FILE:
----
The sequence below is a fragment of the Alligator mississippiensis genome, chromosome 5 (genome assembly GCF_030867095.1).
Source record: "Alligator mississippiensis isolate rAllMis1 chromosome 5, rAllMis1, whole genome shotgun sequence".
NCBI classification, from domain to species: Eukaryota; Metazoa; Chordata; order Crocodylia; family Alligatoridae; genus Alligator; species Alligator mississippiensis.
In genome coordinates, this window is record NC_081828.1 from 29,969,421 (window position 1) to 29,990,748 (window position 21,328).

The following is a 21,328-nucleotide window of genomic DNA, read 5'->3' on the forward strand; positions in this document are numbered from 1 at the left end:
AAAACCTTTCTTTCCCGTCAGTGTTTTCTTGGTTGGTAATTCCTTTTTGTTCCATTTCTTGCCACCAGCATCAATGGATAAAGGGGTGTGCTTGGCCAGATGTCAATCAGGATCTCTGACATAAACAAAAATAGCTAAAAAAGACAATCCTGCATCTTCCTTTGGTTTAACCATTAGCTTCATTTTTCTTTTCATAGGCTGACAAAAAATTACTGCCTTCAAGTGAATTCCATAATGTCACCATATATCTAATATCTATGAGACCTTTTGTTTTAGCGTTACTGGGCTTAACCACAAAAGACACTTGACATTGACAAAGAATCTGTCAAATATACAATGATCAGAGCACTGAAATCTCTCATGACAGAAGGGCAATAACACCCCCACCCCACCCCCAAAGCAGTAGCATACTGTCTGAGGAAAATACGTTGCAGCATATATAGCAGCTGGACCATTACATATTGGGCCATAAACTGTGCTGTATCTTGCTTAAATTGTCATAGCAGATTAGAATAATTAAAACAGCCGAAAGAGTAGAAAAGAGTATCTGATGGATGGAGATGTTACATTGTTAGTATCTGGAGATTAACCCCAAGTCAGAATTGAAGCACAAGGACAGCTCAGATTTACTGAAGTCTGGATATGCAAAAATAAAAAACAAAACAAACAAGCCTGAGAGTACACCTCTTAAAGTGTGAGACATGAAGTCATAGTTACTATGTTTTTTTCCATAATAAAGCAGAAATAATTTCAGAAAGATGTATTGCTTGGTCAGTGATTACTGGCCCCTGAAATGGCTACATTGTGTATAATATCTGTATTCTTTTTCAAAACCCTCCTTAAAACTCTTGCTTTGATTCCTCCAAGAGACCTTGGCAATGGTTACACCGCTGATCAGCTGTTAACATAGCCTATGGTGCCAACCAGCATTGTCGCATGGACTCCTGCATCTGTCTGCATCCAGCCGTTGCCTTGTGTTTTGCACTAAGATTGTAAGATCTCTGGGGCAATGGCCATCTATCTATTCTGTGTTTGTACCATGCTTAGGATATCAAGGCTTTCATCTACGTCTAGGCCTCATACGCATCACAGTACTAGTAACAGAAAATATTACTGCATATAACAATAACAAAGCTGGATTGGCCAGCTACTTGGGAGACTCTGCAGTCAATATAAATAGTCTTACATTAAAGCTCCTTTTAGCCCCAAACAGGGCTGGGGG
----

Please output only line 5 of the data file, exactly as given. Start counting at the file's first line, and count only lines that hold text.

The following is a 21,328-nucleotide window of genomic DNA, read 5'->3' on the forward strand; positions in this document are numbered from 1 at the left end: